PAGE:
• This is a thumbnail of the "Label the Label the Origin of a tsunami" page. The full-size printout is available only to site members. • To subscribe to Enchanted Learning, click here. • If you are already a site member, click here. • Word Bank: Column of Water Drops with Seafloor Column of Water Rises with Seafloor Crest

Oceanic Plate Drops Oceanic Plate Rises Sea level Trough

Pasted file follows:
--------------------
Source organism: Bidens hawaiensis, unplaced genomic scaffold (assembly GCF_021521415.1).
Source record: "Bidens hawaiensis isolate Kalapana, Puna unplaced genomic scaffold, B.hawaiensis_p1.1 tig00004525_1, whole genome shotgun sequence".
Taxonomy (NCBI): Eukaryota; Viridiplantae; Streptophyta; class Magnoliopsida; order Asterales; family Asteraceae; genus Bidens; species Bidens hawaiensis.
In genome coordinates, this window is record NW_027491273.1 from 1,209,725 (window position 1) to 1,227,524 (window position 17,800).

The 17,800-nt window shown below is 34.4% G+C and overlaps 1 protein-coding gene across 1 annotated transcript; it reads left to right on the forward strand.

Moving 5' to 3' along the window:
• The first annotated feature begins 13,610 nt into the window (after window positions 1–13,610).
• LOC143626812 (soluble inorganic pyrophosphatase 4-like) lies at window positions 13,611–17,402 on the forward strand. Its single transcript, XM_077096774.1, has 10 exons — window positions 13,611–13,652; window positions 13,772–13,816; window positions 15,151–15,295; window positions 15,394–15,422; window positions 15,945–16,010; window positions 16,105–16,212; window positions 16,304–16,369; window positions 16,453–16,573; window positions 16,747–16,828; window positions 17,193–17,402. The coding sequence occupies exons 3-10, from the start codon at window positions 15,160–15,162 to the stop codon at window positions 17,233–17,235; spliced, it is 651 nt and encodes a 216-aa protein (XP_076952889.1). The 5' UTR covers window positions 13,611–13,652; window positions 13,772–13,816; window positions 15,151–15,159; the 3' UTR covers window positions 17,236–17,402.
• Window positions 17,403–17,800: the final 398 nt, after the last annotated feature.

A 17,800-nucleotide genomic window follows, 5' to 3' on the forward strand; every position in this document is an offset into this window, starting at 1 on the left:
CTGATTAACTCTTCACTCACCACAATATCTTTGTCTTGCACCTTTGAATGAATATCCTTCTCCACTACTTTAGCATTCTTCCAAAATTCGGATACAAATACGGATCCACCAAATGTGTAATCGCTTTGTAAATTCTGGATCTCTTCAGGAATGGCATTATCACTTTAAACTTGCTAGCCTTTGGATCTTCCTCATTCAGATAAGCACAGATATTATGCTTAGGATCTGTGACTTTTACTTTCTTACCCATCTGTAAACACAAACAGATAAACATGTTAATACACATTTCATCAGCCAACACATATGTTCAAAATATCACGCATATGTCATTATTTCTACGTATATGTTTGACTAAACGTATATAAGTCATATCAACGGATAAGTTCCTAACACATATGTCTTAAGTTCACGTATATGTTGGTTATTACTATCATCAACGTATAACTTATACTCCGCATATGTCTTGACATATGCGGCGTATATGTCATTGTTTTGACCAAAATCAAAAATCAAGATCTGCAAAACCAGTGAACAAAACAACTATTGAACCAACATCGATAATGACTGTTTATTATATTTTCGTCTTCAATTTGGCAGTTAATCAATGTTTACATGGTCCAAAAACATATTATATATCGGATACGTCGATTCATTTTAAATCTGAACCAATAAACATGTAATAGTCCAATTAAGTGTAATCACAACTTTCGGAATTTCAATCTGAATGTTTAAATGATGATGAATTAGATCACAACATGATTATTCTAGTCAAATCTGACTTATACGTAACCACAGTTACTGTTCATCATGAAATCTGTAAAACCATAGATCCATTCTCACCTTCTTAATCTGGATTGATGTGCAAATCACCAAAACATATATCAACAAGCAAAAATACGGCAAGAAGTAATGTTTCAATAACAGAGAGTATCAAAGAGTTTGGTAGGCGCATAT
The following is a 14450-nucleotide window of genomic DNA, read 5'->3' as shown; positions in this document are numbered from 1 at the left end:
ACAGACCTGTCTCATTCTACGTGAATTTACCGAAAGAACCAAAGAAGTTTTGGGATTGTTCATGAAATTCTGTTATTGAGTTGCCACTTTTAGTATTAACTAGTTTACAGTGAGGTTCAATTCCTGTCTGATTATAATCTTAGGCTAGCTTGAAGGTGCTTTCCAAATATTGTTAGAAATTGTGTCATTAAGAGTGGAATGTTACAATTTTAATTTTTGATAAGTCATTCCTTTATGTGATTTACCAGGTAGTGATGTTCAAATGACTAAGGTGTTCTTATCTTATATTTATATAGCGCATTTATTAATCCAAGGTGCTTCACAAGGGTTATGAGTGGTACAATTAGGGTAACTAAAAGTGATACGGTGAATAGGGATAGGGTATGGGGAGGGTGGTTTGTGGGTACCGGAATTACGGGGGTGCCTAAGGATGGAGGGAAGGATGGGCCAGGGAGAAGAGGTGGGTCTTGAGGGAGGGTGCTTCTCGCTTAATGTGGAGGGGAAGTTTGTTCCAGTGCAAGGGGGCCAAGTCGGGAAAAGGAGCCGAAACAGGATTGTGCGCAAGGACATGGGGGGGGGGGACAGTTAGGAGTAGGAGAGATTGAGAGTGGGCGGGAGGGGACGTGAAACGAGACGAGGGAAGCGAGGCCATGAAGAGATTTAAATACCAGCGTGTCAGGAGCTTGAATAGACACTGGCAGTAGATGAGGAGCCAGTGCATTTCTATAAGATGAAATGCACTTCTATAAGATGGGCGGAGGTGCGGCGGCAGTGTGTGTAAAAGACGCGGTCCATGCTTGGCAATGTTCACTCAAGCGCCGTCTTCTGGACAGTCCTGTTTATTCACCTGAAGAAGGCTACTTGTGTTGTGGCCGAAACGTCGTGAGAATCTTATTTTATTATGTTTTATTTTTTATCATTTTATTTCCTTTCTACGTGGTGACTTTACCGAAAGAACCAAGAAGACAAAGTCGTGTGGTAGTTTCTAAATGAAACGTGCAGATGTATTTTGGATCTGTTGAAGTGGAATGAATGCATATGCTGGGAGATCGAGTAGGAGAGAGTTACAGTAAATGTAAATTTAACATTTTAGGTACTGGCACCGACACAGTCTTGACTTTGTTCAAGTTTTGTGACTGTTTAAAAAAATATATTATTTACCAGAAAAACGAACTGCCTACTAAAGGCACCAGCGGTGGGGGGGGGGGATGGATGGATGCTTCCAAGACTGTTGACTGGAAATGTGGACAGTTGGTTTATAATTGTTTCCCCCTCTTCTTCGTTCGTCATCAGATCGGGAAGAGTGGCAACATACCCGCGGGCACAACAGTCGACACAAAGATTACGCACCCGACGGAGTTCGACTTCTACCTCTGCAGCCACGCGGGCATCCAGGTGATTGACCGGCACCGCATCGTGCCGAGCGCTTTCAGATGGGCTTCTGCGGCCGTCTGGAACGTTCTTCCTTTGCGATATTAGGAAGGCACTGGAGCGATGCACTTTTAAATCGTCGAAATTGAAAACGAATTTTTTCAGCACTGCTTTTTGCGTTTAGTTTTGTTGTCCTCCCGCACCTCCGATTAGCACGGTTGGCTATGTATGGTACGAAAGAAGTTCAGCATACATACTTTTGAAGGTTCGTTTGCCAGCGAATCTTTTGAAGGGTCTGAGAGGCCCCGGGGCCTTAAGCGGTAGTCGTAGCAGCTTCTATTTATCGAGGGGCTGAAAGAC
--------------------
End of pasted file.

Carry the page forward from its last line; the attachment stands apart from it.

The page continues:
The Development of a Tsunami: A tsunami starts when a huge volume of water is quickly shifted. This rapid movement can happen as the result of an underwater earthquake (when the sea floor quickly moves up or down), a rock slide, a volcanic eruption, or another high-energy event. • After the huge volume of water has moved, the resulting wave is very long (the distance from crest to crest can be hundred of miles long) but not very tall (roughly 3 feet tall). The wave propagates (spreads) across the sea in all directions; it can travel great distances from the source at tremendous speeds.